A major conceptual emphasis in the course “Philosophy of science” is the process of thinking about science. Students learn the perspective of how a conceptual framework, such as theory or set of theories, may determine how observed facts are interpreted and explained. Students take into account the current theories and assumptions that make up the framework of a problem as they study and propose possible solutions to a problem. Here’s generally how the course works: the teacher begin a topic by giving students a summary handout on the topic. For example, the handout, “Cancer in Adolescents and Young Adults,” includes these sections: (1) some meanings and definitions of descriptive terms; (2) a list of known information or current evidence on causes of human cancers; (3) descriptions of drugs used in cancer chemotherapy; (4) a summary of differences between normal and cancer cells, and (5) important questions to consider for class discussion. In these handouts, the instructors lay the foundation of the topic by summarizing what is known, what the reasonably specific questions are where the answers are uncertain and the hypotheses that people argue about in the area. These handouts give everyone a common foundation regardless of their science background.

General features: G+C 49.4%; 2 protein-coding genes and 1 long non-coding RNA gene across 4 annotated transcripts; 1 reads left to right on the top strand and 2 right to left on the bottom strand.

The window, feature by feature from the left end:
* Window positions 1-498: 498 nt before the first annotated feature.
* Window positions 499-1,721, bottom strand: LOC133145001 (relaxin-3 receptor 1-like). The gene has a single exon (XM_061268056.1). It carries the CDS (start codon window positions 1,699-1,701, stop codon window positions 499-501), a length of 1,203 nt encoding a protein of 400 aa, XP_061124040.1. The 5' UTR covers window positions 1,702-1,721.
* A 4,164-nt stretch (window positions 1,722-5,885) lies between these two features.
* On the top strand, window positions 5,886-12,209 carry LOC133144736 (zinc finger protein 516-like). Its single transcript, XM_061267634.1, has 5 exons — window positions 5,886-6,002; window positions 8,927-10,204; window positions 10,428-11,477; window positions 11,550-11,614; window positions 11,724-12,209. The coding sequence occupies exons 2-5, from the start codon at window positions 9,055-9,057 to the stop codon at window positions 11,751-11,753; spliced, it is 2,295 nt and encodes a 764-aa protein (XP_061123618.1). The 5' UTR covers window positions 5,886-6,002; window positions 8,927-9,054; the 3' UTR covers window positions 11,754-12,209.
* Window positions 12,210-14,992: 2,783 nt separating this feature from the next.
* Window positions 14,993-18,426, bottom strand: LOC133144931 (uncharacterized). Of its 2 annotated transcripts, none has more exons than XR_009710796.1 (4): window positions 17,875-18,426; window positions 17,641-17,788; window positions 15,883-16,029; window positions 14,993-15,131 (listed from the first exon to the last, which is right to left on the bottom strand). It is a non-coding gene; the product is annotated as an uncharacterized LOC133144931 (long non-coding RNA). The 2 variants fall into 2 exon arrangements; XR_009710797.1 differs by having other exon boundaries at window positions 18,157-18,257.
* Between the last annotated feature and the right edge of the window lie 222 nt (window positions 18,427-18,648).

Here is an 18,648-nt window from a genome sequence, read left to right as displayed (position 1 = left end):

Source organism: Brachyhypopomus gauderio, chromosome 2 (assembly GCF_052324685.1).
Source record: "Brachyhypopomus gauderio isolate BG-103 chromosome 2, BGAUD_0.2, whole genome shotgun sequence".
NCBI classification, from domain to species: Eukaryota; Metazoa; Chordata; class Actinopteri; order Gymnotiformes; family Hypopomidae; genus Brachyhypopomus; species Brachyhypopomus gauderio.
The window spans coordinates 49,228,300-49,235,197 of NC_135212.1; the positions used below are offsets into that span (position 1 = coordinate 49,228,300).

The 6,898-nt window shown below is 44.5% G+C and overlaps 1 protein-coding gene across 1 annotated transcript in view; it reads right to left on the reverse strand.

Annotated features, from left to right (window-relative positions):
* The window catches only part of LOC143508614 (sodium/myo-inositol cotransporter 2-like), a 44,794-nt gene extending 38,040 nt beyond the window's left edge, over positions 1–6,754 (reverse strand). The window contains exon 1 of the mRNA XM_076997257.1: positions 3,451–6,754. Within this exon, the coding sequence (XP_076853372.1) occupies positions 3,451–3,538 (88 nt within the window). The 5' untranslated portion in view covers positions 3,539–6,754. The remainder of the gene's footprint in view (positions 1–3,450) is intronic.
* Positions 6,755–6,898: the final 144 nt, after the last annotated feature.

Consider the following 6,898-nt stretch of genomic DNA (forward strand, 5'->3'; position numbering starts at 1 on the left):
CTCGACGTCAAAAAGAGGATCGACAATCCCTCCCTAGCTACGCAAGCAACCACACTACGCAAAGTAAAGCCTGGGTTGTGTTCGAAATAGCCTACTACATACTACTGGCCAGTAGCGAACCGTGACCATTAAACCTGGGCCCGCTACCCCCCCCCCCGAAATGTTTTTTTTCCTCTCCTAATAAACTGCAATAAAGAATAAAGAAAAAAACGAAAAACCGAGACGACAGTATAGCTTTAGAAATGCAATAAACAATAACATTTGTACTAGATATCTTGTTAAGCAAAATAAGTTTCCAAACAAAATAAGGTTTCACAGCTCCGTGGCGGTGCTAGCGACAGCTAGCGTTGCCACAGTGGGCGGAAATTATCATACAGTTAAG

In class discussions and writings, students are asked to analyze the topic and think of the next problem that needs to be solved if they were going to undertake research in this area. In the class, students read short papers and discuss articles with an emphasis on identifying what the article is really saying and explaining the ideas presented. In these research articles, students read to understand what is known and what is not known and to note where the clues are for the next step. Students also learn to deal with contradicting evidence either by broadening their hypothesis or explanation to include it or by coming up with a good reason to disregard it. The point is for students to synthesize a series of individual ideas and theories from the research and develop a comprehensive picture or explanation of what may be happening. In scientific research, each person contributes a tiny bit and together it adds up, rather than there being a sudden great revelation that changes everything. Students learn this as they piece together the various research findings on a problem. The course shows how people discover things and gives students the delight of solving something and the course is about the thrill of discovery rather than just the joy of learning.
Jeff C. Palmer is a teacher, success coach, trainer, Certified Master of Web Copywriting and founder of https://Ebookschoice.com. Jeff is a prolific writer, Senior Research Associate and Infopreneur having written many eBooks, articles and special reports.